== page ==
100%

Scanned image of the page. Keyboard directions: use + to zoom in, - to zoom out, arrow keys to pan inside the viewer.

Page Options

Download this Issue

Share

Something wrong?

Something wrong with this page? Report problem.

Rights / Permissions

This collection, digitized in collaboration with the Michigan Daily and the Board for Student Publications, contains materials that are protected by copyright law. Access to these materials is provided for non-profit educational and research purposes. If you use an item from this collection, it is your responsibility to consider the work's copyright status and obtain any required permission.

November 14, 1935 - Image 5

Resource type:
Text
Publication:
The Michigan Daily, 1935-11-14

Disclaimer: Computer generated plain text may have errors. Read more about this.

Y, NOVEMBER 14, 1935

THlE MICHIGAN DAILY

.

List Of Patrons
Announced For
Dance Nov. 29

Ball Chairman

Expect Early
Tickets On

Sell-Out
Sale At

Of
All

Sorority Houses
Patrons and patronesses for the
annual Panhellenic Ball to be held
from 9 p.m. until 1 a.m., Nov. 29, in
the ballroom of the League were an-
nounced late last night by Marion
Saunders, '36, chairman of the pa-
tron committee.
The list includes President and
Mrs. Alexander G. Ruthven, Dean
Alice C. Lloyd, Dean and Mrs. Joseph
A. Bursley, Dean and Mrs. Edward
H. Kraus, Dean and Mrs. James B.
Edmonson, Dean and Mrs. Wilbur R.
Humphreys.
Mr. and Mrs. Ira M. Smith, Mr.
and Mrs. Walter B. Rea, Mr. and
Mrs. Rudolph Winnacker, Miss Ethel
McCormick, Dr. Margaret Bell, Mrs.
Byri Bacher, Miss Jeannette Perry,
li. and Mrs. Stanley Waltz,Prof.
and Mrs. Ralph Aigler, Prof. and Mrs.
Ro~bert Angell, Mr. and Mrs. Leon-
ard Wilson, and Prof. Laurie Camp-
bell.
Tickets On Sale
Tickets for the ball have been
placed on sale in all of the sorority
houses. A sell-out of the tickets is
expected within the next few days,
according to Betty Anne Beebe, '37,
chairman of the ticket committee.
More than half of the tickets have
already been sold. The tickets are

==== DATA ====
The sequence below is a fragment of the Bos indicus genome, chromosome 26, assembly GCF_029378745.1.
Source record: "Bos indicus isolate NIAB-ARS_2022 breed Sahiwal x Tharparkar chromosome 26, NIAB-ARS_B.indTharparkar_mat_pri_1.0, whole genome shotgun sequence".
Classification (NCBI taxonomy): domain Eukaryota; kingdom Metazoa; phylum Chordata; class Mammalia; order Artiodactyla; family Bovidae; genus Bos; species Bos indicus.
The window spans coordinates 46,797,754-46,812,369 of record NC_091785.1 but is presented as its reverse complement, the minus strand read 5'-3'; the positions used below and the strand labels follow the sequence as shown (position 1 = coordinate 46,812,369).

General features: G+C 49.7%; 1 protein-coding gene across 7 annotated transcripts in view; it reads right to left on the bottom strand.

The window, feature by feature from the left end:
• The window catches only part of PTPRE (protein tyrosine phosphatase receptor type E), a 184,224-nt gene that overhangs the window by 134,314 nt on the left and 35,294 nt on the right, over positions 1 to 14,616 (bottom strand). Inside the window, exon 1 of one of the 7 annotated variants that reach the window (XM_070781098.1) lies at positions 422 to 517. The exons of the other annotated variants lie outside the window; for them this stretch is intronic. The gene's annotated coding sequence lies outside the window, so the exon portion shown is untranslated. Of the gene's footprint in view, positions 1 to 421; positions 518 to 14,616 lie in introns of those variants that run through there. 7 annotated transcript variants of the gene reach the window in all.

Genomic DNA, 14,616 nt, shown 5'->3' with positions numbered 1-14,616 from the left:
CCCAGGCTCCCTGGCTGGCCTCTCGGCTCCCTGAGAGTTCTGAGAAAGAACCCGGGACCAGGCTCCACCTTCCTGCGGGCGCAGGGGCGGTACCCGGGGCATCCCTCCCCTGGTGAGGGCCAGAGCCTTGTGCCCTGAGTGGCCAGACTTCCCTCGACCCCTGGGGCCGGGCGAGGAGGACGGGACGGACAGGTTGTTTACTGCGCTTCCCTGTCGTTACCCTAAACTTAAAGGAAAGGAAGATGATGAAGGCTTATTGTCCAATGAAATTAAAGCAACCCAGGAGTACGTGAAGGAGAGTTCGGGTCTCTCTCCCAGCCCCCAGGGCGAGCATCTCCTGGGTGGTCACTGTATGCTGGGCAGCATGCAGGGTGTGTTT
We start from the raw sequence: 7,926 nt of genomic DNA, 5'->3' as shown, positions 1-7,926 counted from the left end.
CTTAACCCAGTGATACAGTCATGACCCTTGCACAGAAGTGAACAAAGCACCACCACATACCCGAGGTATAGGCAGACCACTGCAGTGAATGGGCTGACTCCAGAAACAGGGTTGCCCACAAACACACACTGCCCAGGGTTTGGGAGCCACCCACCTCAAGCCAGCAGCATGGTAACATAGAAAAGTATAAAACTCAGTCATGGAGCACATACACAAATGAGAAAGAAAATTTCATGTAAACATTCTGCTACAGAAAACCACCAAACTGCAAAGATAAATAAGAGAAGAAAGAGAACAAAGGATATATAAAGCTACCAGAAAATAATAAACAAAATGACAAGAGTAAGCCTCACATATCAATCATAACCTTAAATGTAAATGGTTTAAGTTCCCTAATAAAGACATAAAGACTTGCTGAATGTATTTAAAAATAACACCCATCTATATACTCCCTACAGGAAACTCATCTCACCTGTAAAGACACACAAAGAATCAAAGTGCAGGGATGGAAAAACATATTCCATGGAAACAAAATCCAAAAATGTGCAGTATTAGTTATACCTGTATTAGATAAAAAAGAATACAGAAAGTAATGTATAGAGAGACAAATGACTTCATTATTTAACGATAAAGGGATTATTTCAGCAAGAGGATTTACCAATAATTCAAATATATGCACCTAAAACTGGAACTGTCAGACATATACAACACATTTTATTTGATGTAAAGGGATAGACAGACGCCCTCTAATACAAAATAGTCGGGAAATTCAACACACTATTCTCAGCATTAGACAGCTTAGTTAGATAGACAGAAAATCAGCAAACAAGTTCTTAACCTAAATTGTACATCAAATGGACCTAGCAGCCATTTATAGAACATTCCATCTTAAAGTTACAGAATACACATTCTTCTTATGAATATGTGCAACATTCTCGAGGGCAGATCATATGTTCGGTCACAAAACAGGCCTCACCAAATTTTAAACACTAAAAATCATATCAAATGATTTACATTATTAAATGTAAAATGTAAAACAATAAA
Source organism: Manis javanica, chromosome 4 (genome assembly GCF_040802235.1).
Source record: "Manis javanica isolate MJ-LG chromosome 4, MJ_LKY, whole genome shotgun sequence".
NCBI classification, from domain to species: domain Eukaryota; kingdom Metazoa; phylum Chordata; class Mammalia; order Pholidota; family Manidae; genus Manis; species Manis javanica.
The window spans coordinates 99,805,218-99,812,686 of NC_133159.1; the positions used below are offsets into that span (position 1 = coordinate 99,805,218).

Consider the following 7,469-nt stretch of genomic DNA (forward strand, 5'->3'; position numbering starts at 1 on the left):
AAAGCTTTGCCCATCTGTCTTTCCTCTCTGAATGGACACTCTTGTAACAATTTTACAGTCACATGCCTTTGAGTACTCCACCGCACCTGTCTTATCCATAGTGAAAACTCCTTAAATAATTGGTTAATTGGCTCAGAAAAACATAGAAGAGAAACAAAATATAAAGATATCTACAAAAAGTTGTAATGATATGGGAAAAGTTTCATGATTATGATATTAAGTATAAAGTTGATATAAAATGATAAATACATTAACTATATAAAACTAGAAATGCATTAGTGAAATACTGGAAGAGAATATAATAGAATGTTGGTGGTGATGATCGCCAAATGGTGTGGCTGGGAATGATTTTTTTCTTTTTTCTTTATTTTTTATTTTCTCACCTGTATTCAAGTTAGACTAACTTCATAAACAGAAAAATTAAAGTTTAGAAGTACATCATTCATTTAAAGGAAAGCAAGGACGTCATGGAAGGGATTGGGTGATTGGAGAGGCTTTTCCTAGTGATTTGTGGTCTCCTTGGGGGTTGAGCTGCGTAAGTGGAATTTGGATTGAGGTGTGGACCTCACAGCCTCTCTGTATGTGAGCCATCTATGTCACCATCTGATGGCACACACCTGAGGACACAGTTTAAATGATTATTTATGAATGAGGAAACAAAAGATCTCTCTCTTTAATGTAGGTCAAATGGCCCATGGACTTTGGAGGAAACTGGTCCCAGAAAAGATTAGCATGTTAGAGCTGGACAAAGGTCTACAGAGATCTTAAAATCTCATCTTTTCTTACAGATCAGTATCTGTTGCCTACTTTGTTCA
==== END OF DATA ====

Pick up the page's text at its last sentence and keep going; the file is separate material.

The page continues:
priced at $3.50.
Em~erson Gill and his nationally-
known radio band have been engaged
to play for the traditional sorority
dance. Coning with Gill will be
Marion Mann, novelty singer and
radio entertainer. Gill will bring his
band from Detroit where he has been
playing in the Cocktail Lounge of
Hotel Webster Hall.
Played For Senior Ball
Gill made his first Ann Arbor ap-
pearance as an orchestra leader in
1934 when he played for the Senior
Ball. At that time his band succeed-
ed in winning popular campus ac-
clani.
Sue Thomas, '36, chairman of the
ball, announced that the final ar-
rangements for the decorations and
favors will be completed soon.
Two-thirty permission has been
granted to the women that they may
hold the customary breakfasts after
the ball. These are to be given in the
various chapter houses or at the'
League.
Aikin's Play To Re

Sue Thomas, '36, is chairman of
the Panhellenie Ball which will be
held Friday, Nov. 29. Miss Thomas
will lead the grand march with her
fiance George Lawton, '35.
First RuthVen
Tea Attended
-By 300 Guests
Alice Slingluff, League
Social Committee Serve
As Hostesses
The first President's tea to be held
this year took place from 4 p.m. to
6 p.m. yesterday and was attended
by more than 300 University students.
President and Mrs. Alexander G.
Ruthven received the guests in the
living room. Mrs. Ruthven was{
charming in a black silk afternoon
dress with a rhinestone band for a
collar. Alice Slingluff, '36, was in
charge of the tea. She was assisted
by the League social committee.
Dean Alice C. Lloyd poured tea in
the dining room. She was sitting at
the head of a large table, covered
with a fine white linen tablecloth.
The centerpiece was made of a bou-
quet of rust-colored painted daisies
in a silver bowl, placed on a mirrored
plate. Four burning candles sur-
rounded this centerpiece. Miss Lloyd
wore a tweed skirt with a rust blouse
having metallic threads running
through the material. Jean Seeley,
'36, in a gray wool dress, assisted her
from 5 p.m. to 5:30 p.m.
Many guests, including the two fra-
ternities and four sororities who were,
especially invited, turned out in large
numbers. Among the Alpha Phi
guests were seen Priscilla Abbot in
a green wool dress, Norma Pioch in a
brown plaid wool dress, Nancy Ston-
ington, Kay Lumas and Nancy Cas-
sidy. Harriet Heath in a multi-color
knit suit, Jean Rheinfrank in a gray
dress, Martha Steen, dressed in green,
Jean Curtis and Virginia Benedict
were a few of the Pi Phi's who were
present.